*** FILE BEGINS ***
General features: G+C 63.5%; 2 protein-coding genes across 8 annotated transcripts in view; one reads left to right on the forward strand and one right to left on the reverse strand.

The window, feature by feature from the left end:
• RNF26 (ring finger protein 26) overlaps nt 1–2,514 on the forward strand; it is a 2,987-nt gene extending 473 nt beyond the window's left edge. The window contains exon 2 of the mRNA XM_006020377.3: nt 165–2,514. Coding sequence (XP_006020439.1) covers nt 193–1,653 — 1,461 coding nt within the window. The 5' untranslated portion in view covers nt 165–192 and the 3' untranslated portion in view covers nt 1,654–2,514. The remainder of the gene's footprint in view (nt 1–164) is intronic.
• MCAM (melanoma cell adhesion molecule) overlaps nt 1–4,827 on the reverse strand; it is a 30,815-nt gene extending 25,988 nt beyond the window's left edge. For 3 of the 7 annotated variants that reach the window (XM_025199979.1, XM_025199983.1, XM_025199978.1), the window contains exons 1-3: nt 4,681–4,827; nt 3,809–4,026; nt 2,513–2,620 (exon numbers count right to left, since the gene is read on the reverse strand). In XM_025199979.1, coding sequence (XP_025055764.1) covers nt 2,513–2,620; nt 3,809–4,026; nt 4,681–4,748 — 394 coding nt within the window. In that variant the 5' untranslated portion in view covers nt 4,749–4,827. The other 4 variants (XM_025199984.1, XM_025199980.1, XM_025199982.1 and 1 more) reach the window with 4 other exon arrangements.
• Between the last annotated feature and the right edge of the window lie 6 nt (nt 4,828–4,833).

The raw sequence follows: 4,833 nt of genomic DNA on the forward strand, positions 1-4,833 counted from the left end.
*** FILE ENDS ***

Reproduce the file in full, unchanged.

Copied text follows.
General features: G+C 63.5%; 2 protein-coding genes across 8 annotated transcripts in view; one reads left to right on the forward strand and one right to left on the reverse strand.

The window, feature by feature from the left end:
• RNF26 (ring finger protein 26) overlaps nt 1–2,514 on the forward strand; it is a 2,987-nt gene extending 473 nt beyond the window's left edge. The window contains exon 2 of the mRNA XM_006020377.3: nt 165–2,514. Coding sequence (XP_006020439.1) covers nt 193–1,653 — 1,461 coding nt within the window. The 5' untranslated portion in view covers nt 165–192 and the 3' untranslated portion in view covers nt 1,654–2,514. The remainder of the gene's footprint in view (nt 1–164) is intronic.
• MCAM (melanoma cell adhesion molecule) overlaps nt 1–4,827 on the reverse strand; it is a 30,815-nt gene extending 25,988 nt beyond the window's left edge. For 3 of the 7 annotated variants that reach the window (XM_025199979.1, XM_025199983.1, XM_025199978.1), the window contains exons 1-3: nt 4,681–4,827; nt 3,809–4,026; nt 2,513–2,620 (exon numbers count right to left, since the gene is read on the reverse strand). In XM_025199979.1, coding sequence (XP_025055764.1) covers nt 2,513–2,620; nt 3,809–4,026; nt 4,681–4,748 — 394 coding nt within the window. In that variant the 5' untranslated portion in view covers nt 4,749–4,827. The other 4 variants (XM_025199984.1, XM_025199980.1, XM_025199982.1 and 1 more) reach the window with 4 other exon arrangements.
• Between the last annotated feature and the right edge of the window lie 6 nt (nt 4,828–4,833).

The raw sequence follows: 4,833 nt of genomic DNA on the forward strand, positions 1-4,833 counted from the left end.